Dr. Mike Foss is back caring for area pets and livestock at Hood River Alpine Veterinary Hospital.
In mid-March, the Snowden resident left the snow and showers of a lingering Columbia Gorge winter and flew to the sunshine of Guatemala. He added another stamp to his passport, and another nation to the list of places where he's served as an official veterinarian for an international endurance horse race.
The sport of endurance horse racing is growing world-wide. Each event offers competitors the option of four race lengths -- 25, 50, 75, and 100 miles. Unlike some kinds of equestrian competitions, lots of special equipment and clothing is not required, just well-fitting saddles and tack.
Endurance racing is more family-oriented than many equine sports. Foss says competitors range in age from children to people in their 70s.
While Arabian and Arabian-cross horses tend to be the fastest at the long distances, the breeds of participating horses are not restricted. Foss says he's even seen draft horses taking part.
And while most of the humans choose to ride their equine teammates, a few test their own endurance by running alongside their horses.
The United States boasts a large slate of endurance rides, and it was at one of these that Foss first became involved with the sport. He had long had a special interest in horses and equine sports medicine, and was doing research and writing articles in addition to the work of his veterinary practice. Some 20 years ago, organizers of an endurance ride in Trout Lake asked him to serve as race veterinarian.
He enjoyed the experience and the people, and became more and more involved in the sport, working to organize events, serving as an official veterinarian at rides across the nation and in Canada, and developing the first accredited Endurance Veterinary course in the American continents.
He was also asked to serve as team veterinarian for the United States Equestrian Endurance Team, and earned certification through the Federation Equestre Internationale (FEI), making him one of an elite group of race officials whom organizers can choose to invite to work their events.
In 2009, he was named "Veterinarian of the Year" by the Pacific Northwest Endurance Rides organization.
While Dr. Foss continues to work at Northwest and other U.S. races, he has also been invited to officiate at international races around the world. In addition to Guatemala, he's been to Germany, France, Spain, the United Arab Emirates (UAE), Australia, New Zealand, and Argentina.
"Each has its own flavor," he says of the contests. "Northwest races are usually through forests, using trails and logging roads. There is a California race in Death Valley. The race in the Emirates was across the desert sands, and horse owners and spectators raced alongside in vehicles, creating clouds of dust that made it hard to even see the horses. The Australian race was an urban race through their capital city of Canberra. It's a planned city with lots of green space, and they raced through that, used freeway underpasses, and went past the Parliament Building."
In Guatemala, he found himself in the middle of the third-largest sugar cane plantation in Central America.
"The operators of the plantation agreed to open a few gates, which provided the race organizers with 100 miles of plantation roads and trails for the event," he said.
An adjacent airport afforded hangers for stabling the horses. A huge cane processing plant provided a backdrop.
The race site was on the west coast of Guatemala, at only about 200 feet elevation, so the contest was held at night, to reduce the effects of heat and humidity on the horses.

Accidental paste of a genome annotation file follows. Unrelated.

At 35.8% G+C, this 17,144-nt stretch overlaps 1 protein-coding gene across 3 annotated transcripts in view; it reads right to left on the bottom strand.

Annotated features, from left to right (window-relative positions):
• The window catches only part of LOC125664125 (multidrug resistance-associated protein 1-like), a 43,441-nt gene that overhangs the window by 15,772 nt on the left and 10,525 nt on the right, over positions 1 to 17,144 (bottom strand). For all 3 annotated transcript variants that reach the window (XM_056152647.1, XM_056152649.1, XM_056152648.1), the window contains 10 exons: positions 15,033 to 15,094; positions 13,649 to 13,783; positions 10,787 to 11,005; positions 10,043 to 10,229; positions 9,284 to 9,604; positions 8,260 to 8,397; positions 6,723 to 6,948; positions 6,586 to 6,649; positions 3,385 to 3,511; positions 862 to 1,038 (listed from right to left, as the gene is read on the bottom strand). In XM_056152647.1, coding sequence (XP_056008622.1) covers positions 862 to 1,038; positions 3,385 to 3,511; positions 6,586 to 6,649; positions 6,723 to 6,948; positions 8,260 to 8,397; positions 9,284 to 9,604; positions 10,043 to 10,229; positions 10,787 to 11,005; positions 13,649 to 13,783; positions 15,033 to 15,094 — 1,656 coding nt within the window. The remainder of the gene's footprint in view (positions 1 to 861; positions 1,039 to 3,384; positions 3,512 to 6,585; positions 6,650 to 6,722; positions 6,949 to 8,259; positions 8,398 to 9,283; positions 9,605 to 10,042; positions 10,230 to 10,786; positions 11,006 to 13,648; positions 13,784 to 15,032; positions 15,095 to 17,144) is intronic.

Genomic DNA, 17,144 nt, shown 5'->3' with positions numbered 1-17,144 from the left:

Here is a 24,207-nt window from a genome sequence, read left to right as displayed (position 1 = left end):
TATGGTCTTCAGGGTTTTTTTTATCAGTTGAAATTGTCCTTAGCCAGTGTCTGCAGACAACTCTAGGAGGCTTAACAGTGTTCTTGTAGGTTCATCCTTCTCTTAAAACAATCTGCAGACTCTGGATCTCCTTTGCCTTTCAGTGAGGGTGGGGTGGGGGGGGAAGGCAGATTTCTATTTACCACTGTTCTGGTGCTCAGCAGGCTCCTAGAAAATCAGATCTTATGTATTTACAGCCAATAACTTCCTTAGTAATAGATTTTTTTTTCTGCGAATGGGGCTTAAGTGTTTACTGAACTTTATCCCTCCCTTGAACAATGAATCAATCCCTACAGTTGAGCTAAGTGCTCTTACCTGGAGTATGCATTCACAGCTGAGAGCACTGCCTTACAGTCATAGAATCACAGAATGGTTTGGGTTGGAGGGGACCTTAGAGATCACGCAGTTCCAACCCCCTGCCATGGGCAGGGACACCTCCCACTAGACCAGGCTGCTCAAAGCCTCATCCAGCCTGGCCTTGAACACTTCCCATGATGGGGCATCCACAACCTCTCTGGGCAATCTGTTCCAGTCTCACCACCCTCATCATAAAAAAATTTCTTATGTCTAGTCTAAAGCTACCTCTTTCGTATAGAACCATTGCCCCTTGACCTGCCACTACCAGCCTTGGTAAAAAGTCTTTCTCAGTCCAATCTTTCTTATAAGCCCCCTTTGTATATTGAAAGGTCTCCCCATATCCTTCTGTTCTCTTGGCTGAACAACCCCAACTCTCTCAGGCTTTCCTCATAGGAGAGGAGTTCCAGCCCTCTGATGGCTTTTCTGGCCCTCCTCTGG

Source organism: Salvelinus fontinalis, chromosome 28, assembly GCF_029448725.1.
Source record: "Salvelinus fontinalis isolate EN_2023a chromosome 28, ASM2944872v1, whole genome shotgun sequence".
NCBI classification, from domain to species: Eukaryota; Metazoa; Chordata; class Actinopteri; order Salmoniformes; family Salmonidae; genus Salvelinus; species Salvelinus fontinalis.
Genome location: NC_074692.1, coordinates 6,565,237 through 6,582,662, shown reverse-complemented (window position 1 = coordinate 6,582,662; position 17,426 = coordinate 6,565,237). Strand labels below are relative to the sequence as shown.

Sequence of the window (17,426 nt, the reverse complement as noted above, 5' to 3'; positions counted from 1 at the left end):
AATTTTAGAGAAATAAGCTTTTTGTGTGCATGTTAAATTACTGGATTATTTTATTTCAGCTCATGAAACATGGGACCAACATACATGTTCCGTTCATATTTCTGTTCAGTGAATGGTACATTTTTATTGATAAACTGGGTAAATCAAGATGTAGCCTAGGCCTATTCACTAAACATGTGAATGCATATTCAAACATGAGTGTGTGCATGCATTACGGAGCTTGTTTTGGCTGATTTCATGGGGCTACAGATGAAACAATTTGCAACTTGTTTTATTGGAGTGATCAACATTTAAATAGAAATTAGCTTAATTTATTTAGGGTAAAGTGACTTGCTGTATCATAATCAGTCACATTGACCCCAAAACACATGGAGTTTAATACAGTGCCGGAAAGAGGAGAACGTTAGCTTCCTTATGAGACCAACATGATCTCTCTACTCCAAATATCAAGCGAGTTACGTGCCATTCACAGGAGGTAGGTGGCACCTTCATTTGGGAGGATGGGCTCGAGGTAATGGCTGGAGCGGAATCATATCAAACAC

Endurance courses are laid out either as a loop away from and returning to the base camp, or as a series of loops fanning out from the base. Either way, there are checkpoints every 15-25 miles. At each checkpoint, a veterinarian evaluates every horse's heart rate and vital signs before it is allowed to continue. That is Dr. Foss' job.
Guatemala is working to develop an endurance racing program, and organizers wanted four-star FEI rated officials with international experience. Foss and other highly rated officials were invited. FEI endurance rides require international officials to assure fairness.
Working at the race was a terrific experience for the officials from the United States, Foss says, but spending time with their Guatemalan hosts was even better.
"We stayed in lovely homes, and the people were just great. They took us everywhere -- shopping, sightseeing -- they were very nice."
He says they visited small shops, historic churches and towns, Mayan ruins, watched erupting volcanoes -- ones with periodic ash eruptions, and ones with lava flowing down their sides -- drove roadways alongside brightly colored busses so crowded that some passengers held onto the outside, and saw wildlife areas with monkeys in jungle trees, colorful birds and interesting animals. They traveled through climate zones ranging from steamy coastal areas to cool mountains.
"It's always wonderful to meet the people," he says. "When you get a group of veterinarians together, even if you don't all speak the same language, there are always ways to communicate. It's neat that my work can be so much fun."
The next endurance race events on Foss' calendar are local -- a ride at Trout Lake on May 16, and a two-day event at Glenwood on May 30-31. Both are popular regional events, drawing horses and people from around the Northwest and Canada. Usually, some 100 to 200 horses compete in these regional events.
His future plans for working at international competitions? He's just waiting for the next invitation.
"I keep my passport and rabies immunizations current," he says. The passport allows him to cross international borders, the rabies immunizations are necessary because he may find himself putting his hands in the mouths of horses anywhere in the world.